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Old April 23rd, 2010, 12:11 AM
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Default ADO.NET nonqueries return a DataTable?

According to the documentation I've read, when you execute a SQL nonquery, like an UPDATE or an INSERT statement, ADO.NET returns a DataTable with the affected row(s). However, when I try to recover the primary key of the affected row or display the DataTable using a GridView, it appears to be an empty DataTable even though I can confirm on the DB side that the UPDATE / INSERT was successful.

I would really like to get my hands on the primary key so I can store it in a variable and use it to execute additional administration functions by passing that primary key into other commands. However, without the primary key I can't identify the row that was affected. Is there a way to do this, or is the information I read incorrect.
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Old April 23rd, 2010, 09:20 AM
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Hi there...

I though that my head was rigth, so I went to MSDN to check it...

http://msdn.microsoft.com/en-us/libr...enonquery.aspx

ExecutenonQuery returns the number of affected rows.

Where did you read that info???

And yes, you can do it, that page tell you a method (using an SP that has an out parameters), also a trigger would do the trick... That's depend on what you need...
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chroniclemaster1 (April 23rd, 2010)
 
Old April 23rd, 2010, 02:22 PM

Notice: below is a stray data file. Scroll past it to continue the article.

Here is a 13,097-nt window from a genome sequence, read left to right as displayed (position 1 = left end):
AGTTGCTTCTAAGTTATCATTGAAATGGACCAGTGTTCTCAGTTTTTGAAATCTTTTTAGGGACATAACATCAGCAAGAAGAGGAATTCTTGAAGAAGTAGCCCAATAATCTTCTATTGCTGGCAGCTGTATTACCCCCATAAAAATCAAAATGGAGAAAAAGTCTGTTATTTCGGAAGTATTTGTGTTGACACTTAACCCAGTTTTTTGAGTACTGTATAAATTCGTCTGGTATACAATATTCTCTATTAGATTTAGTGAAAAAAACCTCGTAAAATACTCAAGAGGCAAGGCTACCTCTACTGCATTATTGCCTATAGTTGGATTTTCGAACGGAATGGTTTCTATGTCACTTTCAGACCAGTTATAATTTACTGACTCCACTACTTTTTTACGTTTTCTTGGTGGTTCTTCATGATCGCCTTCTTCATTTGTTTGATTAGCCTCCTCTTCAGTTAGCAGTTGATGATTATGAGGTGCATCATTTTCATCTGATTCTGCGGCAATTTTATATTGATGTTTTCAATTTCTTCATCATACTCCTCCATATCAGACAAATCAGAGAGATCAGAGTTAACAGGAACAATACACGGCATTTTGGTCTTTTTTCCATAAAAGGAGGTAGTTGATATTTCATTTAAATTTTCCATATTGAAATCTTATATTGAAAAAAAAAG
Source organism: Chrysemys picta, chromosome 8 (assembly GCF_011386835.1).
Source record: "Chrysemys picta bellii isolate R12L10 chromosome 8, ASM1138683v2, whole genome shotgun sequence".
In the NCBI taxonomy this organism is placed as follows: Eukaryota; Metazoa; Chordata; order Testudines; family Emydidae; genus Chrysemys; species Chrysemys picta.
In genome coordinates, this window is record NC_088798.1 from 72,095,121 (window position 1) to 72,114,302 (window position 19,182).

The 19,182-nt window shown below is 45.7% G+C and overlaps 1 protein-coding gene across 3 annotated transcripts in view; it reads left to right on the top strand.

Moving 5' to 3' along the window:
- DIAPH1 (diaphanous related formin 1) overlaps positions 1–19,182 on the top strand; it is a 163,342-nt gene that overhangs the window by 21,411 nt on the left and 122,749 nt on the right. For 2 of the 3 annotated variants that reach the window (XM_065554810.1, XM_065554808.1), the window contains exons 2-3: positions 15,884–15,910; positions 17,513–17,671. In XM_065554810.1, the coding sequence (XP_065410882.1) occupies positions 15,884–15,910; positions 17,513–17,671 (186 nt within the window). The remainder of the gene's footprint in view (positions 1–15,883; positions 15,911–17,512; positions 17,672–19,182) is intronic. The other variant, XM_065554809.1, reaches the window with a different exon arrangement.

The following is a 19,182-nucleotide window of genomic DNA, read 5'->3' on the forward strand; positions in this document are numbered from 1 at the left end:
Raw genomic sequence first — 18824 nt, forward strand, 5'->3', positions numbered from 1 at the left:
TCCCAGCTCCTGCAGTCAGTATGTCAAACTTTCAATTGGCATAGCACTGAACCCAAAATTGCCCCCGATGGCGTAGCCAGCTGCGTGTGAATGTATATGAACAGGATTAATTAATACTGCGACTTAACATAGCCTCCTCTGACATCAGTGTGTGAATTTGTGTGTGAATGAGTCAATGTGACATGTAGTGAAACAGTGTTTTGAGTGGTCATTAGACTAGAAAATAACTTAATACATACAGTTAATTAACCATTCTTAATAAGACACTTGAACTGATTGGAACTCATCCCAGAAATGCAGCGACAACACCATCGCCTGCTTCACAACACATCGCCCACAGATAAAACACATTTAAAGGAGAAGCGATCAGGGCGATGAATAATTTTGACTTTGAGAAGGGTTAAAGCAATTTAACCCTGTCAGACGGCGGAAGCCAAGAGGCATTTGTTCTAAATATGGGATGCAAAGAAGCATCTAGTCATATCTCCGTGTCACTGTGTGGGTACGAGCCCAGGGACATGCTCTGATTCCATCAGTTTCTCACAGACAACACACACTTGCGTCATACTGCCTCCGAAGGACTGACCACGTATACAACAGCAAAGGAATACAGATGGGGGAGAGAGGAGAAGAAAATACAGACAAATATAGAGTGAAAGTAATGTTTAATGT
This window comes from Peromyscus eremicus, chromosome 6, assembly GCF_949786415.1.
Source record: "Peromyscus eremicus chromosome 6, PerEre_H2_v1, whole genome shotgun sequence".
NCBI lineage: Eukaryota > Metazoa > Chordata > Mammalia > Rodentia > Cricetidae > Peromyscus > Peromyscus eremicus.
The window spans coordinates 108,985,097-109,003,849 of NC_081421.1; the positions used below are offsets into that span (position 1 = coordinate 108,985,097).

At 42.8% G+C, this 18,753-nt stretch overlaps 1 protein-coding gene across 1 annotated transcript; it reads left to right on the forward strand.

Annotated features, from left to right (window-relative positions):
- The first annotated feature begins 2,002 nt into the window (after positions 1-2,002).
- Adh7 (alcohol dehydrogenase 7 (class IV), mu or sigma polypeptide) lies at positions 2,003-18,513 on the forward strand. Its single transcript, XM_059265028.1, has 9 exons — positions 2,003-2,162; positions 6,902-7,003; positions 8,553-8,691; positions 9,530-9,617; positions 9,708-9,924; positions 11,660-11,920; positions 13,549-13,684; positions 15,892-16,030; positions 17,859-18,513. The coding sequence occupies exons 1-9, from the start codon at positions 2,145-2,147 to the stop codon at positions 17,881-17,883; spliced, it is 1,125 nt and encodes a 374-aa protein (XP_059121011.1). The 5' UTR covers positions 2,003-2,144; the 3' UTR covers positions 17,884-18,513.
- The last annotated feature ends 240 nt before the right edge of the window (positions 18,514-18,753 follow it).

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Default

I read it on one of my late night dives through Google articles, forums, and MSDN which last until my eyes bleed. I can't even find it in my bookmarked pages, so it's possible that's what I found and just misread it, though it wouldn't be the first time I'd found contradictory material on MSDN either. ;) OK, so based on what you said...

I haven't written out parameters or triggers before, so bear with me for a second. From what I can tell, it looks like the trigger would be tied to the database field. Anything that happened to that field would trigger further action. The out parameter would be tied to a particular procedure. So one procedure with an out parameter would act on a field and return a record ID (for example) and I could use that to perform another SQL statement. I could then write a different procedure with no output parameter and even if I act on the same database field(s), nothing else would happen.

With an out parameter feeding back a record ID for me, I could call the same stored procedure from different pieces of code and execute different SQL statements based on the application logic requirements.

Does that sound correct to you?

PS Most of my SQL is written into my DAL logic because my database technology has changed several times recently and may change again. Therefore, I've avoided stored procedures on this application, but out parameters look like they are tied to Stored Procedures. If I want to use out parameters, I'll have to bite the bullet and write those functions into the DB, correct? Or is there a way to use out parameters with CommandType.Text?
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Last edited by chroniclemaster1; April 23rd, 2010 at 02:36 PM..
 
Old April 23rd, 2010, 03:09 PM